N-(p-Amino phenyl)aniline

3-Butoxyaniline

2-Butoxyaniline

2,5-Dibutoxyaniline

Exemplary of useful R2 groups are hydrogen, methyl, ethyl, isopropyl, butyl, isobutyl, hexyl, octyl, benzyl, and the like.

Illustrative of useful R1 groups are hydrogen, alkyl such as methyl, ethyl, octyl, nonyl, tert-butyl, neopentyl, isopropyl, sec-butyl, dodecyl and the like, alkenyl such as 1-propenyl, 1-butenyl, 1-pentenyl, 1-hexenyl, 1-heptenyl, 1-octenyl and the like; alkoxy such as propoxy, butoxy, methoxy, isopropoxy, pentoxy, nonoxy, ethyoxy, octoxy, and the like; cycloalkenyl such as cyclohexenyl, cyclopentenyl and the like; alkanoyl such as butanoyl, pentanoyl, octanoyl, ethanoyl, propanoyl and the like; alkylsulfinyl, alkylsulfonyl, alkylthio, arylsulfonyl, arylsulfonyl, and the like, such as butylthio, neopentylthio, methylsulfinyl, benzylsulfinyl, phenylsulfinyl, propylthio, octylthio, nonylsulfonyl, octylsulfonyl, methylthio, isopropylthio, phenylsulfonyl, methylsulfonyl, nonylthio, phenylthio, ethylthio, benzylthio, phenethylthio, sec-butylthio, naphthylthio and the like; alkoxycarbonyl such as methoxycarbonyl, ethoxyethyl, ethoxycarbonyl, butoxycarbonyl and the like; cycloalkyl such as cyclohexyl, cyclopentyl, cyclooctyl, cycloheptyl and the like; alkoxyalkyl such as methoxymethyl, ethoxymethyl, butoxymethyl, propoxyethyl, pentoxybutyl and the like; aryloxyalkyl and aryloxyaryl such as phenoxyphenyl, phenoxymethyl and the like; and various substituted alkyl and aryl groups such as 1-hydroxybutyl, 1-aminobutyl, 1-hydroxylpropyl, 1-hydroxypentyl, 1-hydroxyoctyl, 1-hydroxyethyl, 2-nitroethyl, trifluoromethyl, 3,4-epoxybutyl, cyanomethyl, 3-chloropropyl, 4-nitrophenyl, 3-cyanophenyl, and the like; acid groups such as sulfonic acid, carboxylic acid and the like; organic radicals substituted with acid groups and salts thereof such as alkoxy, alkoxyalkyl, alkylamino, arylamino, alkyl or aryl groups substituted with various acid groups such as phosphonic acid, phosphinic acid, sulfinate, sulfonic acid, sulfinic acid, phosphoric acid, boric acid, or carboxylic acid groups such as ethylsulfonic acid, propylsulfonic acid, butylsulfonic acid, phenylsulfonic acid, and the corresponding phosphoric acid, boric acid, sulfonic acid, carboxylic acid, sulfinate, sulfinic acid, phosphonic acid, and phosphinic acid; and amino, alkylamino, dialkylamino, arylamino, diarylamino, or alkylarylamino groups such as amino, methylamino, ethylmethylamino, ethylamino, dimethylamino, phenylamino, diphenylamino, methylphenylamino and the like.

Also illustrative of useful R1 groups are divalent moieties derived from any two R1 groups or a R1 group with any R2 group such as moieties of the formula: ##STR4## wherein a is an integer from about 3 to about 7, and b is an integer from 1 to 2 and R3 is the same or different at each occurrence and is hydrogen or alkyl, as for example ##STR5## such moieties which optionally include heteroatoms of oxygen, nitrogen, ester, sulfonyl, carbonyl, sulfinyl, and/or sulfur such as --CH2 SCH2 -- --CH2 NHCH2 --, --SCH2 NHCH2 --, --O--CH2 --S--CH2 --, --CH2 S(O2)CH2 --, --O(CH2)2 O--, --CH2 S(O)CH2 --, --OC(O)CH2 CH2 --, --CH2 C(O)CH2 -- and --CH2 --O--CH2 -- to form heterocyclic amino compounds such as tetrahydronaphthylamine, dihydrobenzopyrroleamine, benzofuranamine, dihydrobenzopyranamine, dihydrobenzofuranamine, dihydrobenzoparaoxazineamine, dihydrobenzoparadiazineamine, dihydrobenzotriazoleamine, dihydrobenzothiazineamine,benzothiopyranamine, dihydrobenzoxazoleamine and the like. Exemplary of useful R3 groups are divalent alkenylene chains containing 1 to about 3 unsaturated bonds such as divalent 1,3-butadiene and like moieties which may also include one or more divalent oxygen, nitrogen, sulfinyl, sulfonyl, carbonyl, ester, and/or sulfur groups which form such compounds as benzodiazineamine, benzodiazoleamine, benzotriazepineamine, benzimidazolylamine, benzoisoxazoleamine, benzoxazolylamine, benzotriazineamine, benzoxazineamine, naphthaleneamine, benzopyranamine, benzothiazineamine, anthraceneamine, aminobenzothiopyran, aminobenzodiazine, benzethiopyroneamine, aminocoumarin, benzothiopheneamine, benzothiodiazoleamine, and the like.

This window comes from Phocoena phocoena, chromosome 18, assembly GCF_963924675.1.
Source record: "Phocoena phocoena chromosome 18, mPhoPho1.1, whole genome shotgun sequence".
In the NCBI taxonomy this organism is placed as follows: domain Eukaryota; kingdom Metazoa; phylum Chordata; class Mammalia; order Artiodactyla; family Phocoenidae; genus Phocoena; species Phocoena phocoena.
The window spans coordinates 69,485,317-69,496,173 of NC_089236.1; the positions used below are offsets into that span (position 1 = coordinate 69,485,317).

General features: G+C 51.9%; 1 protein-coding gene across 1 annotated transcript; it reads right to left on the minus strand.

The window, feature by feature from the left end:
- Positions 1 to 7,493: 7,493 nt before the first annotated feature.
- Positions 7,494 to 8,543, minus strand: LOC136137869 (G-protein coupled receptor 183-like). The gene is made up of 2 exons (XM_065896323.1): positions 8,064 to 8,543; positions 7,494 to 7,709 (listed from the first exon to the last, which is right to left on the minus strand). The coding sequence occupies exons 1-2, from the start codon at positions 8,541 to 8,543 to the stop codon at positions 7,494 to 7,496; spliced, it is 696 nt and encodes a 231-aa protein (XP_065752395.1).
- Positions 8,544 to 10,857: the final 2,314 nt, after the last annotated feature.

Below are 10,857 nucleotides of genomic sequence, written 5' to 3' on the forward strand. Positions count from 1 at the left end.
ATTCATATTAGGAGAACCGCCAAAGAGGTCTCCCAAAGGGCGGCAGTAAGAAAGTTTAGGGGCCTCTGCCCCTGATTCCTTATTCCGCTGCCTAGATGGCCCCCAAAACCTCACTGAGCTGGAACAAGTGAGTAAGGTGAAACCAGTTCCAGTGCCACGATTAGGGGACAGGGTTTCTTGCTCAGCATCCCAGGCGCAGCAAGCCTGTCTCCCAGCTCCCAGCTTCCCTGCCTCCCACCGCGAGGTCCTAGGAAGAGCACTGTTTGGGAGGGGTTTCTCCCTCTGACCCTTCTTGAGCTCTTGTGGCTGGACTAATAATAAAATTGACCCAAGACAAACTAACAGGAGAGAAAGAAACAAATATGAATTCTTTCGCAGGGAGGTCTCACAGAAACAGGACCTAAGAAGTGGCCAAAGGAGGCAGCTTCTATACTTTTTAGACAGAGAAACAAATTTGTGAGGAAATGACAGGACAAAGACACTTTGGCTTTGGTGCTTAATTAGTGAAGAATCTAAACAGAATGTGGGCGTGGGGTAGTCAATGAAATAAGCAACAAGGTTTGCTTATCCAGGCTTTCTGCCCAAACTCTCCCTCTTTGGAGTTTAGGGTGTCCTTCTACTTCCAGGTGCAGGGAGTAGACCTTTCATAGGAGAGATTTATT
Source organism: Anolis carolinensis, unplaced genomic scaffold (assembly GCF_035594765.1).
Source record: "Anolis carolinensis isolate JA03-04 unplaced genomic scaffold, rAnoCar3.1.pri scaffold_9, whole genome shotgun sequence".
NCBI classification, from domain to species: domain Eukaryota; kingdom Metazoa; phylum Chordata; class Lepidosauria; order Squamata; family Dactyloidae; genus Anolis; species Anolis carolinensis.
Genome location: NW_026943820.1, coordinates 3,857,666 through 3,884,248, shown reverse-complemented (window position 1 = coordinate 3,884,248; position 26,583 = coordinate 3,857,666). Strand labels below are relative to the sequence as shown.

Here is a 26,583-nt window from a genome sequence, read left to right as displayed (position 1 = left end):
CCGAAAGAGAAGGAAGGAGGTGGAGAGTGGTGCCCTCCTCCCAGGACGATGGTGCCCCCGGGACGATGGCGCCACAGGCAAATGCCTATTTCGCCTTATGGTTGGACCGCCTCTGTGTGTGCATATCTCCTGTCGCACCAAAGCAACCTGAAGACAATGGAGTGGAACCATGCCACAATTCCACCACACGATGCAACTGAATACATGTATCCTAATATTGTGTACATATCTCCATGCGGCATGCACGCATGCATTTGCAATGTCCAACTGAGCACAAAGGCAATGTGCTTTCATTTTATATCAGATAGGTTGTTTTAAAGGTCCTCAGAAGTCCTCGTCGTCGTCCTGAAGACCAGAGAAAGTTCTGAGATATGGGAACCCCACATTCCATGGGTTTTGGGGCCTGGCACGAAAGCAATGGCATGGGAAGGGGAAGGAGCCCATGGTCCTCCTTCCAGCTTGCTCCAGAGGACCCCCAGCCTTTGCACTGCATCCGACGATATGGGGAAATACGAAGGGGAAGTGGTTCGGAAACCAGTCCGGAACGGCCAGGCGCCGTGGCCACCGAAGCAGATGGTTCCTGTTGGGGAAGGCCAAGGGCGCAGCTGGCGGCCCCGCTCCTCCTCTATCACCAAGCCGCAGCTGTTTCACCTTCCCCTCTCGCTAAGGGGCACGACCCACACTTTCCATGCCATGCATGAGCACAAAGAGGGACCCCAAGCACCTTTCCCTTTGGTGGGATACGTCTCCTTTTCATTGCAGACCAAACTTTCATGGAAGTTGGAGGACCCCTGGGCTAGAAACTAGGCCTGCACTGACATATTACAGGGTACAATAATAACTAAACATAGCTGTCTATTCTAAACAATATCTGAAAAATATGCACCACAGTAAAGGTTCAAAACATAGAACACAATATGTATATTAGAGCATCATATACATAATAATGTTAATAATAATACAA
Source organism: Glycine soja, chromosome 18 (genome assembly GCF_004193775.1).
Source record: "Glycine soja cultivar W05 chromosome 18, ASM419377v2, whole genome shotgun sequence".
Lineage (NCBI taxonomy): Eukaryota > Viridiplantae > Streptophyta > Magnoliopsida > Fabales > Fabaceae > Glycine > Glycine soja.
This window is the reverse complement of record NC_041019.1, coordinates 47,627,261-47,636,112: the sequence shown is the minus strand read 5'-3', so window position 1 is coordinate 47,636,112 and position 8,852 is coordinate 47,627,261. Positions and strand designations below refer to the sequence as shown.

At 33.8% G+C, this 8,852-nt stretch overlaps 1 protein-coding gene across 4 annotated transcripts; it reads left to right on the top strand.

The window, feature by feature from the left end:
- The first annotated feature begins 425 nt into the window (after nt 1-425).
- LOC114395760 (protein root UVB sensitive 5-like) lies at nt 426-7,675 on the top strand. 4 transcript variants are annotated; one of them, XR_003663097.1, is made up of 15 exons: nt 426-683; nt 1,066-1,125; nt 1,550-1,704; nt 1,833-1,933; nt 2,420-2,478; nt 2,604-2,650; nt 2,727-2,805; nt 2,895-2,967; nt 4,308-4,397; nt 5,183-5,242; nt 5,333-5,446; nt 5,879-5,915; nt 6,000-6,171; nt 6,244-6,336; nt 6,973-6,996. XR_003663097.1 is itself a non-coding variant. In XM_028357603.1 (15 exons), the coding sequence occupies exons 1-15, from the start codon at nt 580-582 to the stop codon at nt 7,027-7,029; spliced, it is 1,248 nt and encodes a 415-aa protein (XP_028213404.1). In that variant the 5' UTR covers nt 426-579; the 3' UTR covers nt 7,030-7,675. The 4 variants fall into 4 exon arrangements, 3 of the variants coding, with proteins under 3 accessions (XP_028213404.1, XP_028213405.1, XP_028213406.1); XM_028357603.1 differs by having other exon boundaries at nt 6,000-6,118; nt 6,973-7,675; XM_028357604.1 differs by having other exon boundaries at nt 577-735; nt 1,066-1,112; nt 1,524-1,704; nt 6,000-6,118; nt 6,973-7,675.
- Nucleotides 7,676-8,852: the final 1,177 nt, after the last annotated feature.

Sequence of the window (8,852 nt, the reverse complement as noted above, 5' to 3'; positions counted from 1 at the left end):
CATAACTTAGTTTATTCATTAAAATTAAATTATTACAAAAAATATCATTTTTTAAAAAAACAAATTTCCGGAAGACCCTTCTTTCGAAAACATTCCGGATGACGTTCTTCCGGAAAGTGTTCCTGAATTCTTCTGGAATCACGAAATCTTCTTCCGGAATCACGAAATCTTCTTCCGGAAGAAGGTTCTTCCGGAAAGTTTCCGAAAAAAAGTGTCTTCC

Preferred for use in the practice of this invention are polyanilines of the above Formulas II to V in which:

n is an integer from 0 to about 2;

m is an integer from 2 to 4, with the proviso that the sum of n and m is equal to 4;

R1 is aryl, alkyl or alkoxy having from 1 to about 30 carbon atoms, cyano, halo, sulfonic acid, carboxylic acid, boric acid, borate, phosphoric acid, phosphate, phosphonic acid, phosphonate, phosphinic acid, phosphinate, sulfinic acid, sulfinate, carboxylate, sulfonate, amino, alkylamino, dialkylamino, arylamino, hydroxy, diarylamino, alkylarylamino, or alkyl, aryl or alkoxy substituted with phosphonic acid, phosphate, phosphoric acid, borate, sulfonate, amino, alkylamino, dialkylamino, arylamino, diarylamino, alkylarylamino, carboxylate, hydroxy, alkoxy, phosphonate, boric acid, alkyl, phosphinic acid, phosphonate, phosphinate, carboxylic acid or sulfonic acid substituents;

R2 is the same or different at each occurrence and is a R1 substituent or hydrogen;

x is an integer equal to or greater than 1;

y is equal to or greater than 0, with the proviso that the ratio of x to y is greater than about 1; and

z is an integer equal to or greater than about 5.

Particularly preferred for use in the practice of this invention are polyanilines of the above Formulas in which:

n is an integer from 0 to 1;

m is an integer from 3 to 4, with the proviso that the sum of n and m is equal to 4;

R1 is aryl, alkyl or alkoxy having from 1 to about 20 carbon atoms, sulfonic acid, halo, carboxylic acid, amino, carboxylate, alkylamino, phosphonate, dialkylamino, arylamino, phosphonic acid, boric acid, phosphate, phosphoric acid, borate, diarylamino, alkylyarylamino or alkyl or aryl substituted with carboxylic acid, phosphoric acid, boric acid, phosphate, phosphonic acid, borate, sulfonate, amino, alkylamino, dialkylamino, arylamino, diarylamino, alkylarylamino, carboxylate, halo, phosphonate, or sulfonic acid substituents;